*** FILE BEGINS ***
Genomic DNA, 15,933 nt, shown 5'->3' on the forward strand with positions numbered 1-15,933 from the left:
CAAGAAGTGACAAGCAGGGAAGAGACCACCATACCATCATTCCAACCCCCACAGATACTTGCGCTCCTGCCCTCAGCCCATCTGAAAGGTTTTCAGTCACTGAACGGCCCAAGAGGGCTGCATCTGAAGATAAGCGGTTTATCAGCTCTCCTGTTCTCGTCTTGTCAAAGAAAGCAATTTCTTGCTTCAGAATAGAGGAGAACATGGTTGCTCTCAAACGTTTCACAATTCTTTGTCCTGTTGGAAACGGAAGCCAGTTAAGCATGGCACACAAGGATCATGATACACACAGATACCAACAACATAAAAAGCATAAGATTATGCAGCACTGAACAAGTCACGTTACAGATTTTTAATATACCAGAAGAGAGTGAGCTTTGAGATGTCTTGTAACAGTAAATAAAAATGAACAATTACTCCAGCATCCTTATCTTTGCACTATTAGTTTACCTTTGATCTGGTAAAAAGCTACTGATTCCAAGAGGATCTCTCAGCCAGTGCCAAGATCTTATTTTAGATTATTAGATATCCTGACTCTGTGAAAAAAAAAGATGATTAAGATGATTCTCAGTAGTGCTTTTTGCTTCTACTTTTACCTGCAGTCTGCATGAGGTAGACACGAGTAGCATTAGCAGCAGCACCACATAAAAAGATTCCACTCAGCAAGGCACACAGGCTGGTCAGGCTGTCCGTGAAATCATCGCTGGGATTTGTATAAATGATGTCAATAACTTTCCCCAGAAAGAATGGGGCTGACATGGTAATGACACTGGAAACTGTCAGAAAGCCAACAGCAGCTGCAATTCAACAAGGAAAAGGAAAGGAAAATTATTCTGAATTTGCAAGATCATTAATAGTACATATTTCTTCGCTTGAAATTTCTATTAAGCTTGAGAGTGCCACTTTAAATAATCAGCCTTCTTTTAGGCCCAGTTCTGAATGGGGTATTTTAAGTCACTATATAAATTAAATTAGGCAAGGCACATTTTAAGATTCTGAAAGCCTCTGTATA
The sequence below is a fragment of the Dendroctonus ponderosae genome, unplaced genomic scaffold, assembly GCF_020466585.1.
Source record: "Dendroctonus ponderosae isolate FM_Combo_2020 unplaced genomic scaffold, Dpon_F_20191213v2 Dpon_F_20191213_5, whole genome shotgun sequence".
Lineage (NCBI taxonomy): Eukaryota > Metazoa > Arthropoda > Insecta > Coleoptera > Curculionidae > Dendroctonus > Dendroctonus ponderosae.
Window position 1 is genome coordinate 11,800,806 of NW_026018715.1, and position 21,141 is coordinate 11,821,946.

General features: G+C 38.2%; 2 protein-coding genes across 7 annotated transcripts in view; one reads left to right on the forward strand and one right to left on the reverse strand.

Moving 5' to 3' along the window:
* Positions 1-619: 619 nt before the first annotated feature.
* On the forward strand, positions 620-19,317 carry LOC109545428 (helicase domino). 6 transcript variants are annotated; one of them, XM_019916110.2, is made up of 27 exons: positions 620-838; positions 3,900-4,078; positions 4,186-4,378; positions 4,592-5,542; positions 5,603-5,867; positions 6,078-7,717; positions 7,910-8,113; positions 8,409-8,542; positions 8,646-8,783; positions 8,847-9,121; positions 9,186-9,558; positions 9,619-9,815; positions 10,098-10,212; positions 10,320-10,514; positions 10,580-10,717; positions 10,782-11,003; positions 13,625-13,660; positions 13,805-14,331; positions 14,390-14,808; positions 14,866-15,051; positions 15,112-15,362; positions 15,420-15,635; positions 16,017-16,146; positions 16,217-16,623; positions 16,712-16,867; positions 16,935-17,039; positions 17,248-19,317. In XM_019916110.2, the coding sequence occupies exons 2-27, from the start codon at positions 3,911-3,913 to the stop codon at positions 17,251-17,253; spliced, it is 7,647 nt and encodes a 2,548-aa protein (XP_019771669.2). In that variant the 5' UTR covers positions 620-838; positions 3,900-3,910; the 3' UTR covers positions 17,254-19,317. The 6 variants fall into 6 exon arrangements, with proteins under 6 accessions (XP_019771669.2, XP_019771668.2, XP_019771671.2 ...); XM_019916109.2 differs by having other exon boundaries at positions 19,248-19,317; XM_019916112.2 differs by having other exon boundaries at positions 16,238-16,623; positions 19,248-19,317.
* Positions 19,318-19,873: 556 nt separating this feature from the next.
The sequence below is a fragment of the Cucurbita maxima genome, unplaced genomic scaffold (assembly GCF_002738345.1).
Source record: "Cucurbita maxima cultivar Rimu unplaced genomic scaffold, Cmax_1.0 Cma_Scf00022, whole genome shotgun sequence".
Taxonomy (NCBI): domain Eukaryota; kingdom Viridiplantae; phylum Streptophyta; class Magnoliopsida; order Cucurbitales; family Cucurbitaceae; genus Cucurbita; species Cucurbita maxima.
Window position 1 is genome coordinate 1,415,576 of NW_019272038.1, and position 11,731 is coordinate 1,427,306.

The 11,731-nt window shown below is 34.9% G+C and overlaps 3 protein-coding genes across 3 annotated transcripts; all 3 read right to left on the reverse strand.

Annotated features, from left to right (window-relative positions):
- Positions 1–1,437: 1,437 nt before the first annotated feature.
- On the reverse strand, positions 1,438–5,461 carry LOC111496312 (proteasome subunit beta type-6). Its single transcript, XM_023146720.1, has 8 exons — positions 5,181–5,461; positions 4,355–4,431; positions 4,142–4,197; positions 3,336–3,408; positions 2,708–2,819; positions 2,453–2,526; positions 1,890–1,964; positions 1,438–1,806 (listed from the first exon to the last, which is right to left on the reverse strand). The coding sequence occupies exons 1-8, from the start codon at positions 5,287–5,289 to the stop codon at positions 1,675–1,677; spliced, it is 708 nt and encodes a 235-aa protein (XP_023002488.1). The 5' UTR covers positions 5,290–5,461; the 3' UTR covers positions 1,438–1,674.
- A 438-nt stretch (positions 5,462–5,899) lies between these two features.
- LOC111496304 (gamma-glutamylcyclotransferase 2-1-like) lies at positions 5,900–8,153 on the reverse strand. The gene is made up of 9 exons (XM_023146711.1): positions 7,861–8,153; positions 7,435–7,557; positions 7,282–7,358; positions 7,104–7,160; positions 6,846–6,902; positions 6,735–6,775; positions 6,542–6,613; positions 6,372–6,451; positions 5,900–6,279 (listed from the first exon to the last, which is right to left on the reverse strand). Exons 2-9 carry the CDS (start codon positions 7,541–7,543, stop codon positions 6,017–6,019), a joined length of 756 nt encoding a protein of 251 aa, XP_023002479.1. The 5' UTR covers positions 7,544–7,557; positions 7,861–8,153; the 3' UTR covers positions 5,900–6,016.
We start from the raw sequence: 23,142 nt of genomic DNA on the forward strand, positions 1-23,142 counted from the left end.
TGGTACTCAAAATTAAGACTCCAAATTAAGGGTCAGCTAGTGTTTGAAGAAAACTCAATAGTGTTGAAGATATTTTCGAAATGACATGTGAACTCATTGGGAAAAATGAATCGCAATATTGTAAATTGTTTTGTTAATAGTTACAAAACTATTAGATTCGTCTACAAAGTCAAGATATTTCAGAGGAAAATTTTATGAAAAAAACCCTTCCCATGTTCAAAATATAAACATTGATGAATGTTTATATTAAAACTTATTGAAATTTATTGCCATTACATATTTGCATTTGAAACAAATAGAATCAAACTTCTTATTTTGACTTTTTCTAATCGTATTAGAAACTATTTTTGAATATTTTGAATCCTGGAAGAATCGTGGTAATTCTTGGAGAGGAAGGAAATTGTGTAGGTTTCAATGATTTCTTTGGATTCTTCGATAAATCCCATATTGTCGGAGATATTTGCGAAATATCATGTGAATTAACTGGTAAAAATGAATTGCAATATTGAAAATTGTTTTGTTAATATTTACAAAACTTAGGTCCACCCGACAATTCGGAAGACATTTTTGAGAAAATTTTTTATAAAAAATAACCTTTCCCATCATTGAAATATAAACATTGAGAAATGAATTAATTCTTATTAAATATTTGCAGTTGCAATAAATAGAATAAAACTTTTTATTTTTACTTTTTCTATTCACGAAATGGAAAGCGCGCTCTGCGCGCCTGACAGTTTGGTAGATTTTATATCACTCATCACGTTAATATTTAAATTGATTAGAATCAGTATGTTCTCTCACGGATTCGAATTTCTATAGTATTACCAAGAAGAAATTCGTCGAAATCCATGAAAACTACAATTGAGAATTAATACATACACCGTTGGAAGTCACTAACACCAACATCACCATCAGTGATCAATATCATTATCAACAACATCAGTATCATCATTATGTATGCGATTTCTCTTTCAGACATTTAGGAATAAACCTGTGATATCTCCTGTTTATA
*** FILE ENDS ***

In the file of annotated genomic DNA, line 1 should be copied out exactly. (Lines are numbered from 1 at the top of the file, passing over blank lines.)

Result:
Genomic DNA, 15,933 nt, shown 5'->3' on the forward strand with positions numbered 1-15,933 from the left: